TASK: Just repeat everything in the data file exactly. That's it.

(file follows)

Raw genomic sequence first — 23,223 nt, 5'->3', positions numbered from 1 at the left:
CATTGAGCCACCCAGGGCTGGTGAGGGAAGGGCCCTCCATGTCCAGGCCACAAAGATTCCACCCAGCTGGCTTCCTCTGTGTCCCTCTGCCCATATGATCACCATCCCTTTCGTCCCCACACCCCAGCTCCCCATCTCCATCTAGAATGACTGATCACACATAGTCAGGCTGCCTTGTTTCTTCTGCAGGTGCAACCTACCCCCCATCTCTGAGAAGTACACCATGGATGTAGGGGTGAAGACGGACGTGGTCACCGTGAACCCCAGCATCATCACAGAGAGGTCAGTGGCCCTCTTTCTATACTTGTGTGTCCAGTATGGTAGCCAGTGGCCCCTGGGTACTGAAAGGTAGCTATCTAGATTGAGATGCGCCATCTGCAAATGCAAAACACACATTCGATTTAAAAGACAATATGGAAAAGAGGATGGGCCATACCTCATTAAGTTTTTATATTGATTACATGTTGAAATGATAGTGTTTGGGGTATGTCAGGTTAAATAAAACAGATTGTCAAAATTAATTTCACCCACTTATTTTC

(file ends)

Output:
Raw genomic sequence first — 23,223 nt, 5'->3', positions numbered from 1 at the left:
CATTGAGCCACCCAGGGCTGGTGAGGGAAGGGCCCTCCATGTCCAGGCCACAAAGATTCCACCCAGCTGGCTTCCTCTGTGTCCCTCTGCCCATATGATCACCATCCCTTTCGTCCCCACACCCCAGCTCCCCATCTCCATCTAGAATGACTGATCACACATAGTCAGGCTGCCTTGTTTCTTCTGCAGGTGCAACCTACCCCCCATCTCTGAGAAGTACACCATGGATGTAGGGGTGAAGACGGACGTGGTCACCGTGAACCCCAGCATCATCACAGAGAGGTCAGTGGCCCTCTTTCTATACTTGTGTGTCCAGTATGGTAGCCAGTGGCCCCTGGGTACTGAAAGGTAGCTATCTAGATTGAGATGCGCCATCTGCAAATGCAAAACACACATTCGATTTAAAAGACAATATGGAAAAGAGGATGGGCCATACCTCATTAAGTTTTTATATTGATTACATGTTGAAATGATAGTGTTTGGGGTATGTCAGGTTAAATAAAACAGATTGTCAAAATTAATTTCACCCACTTATTTTC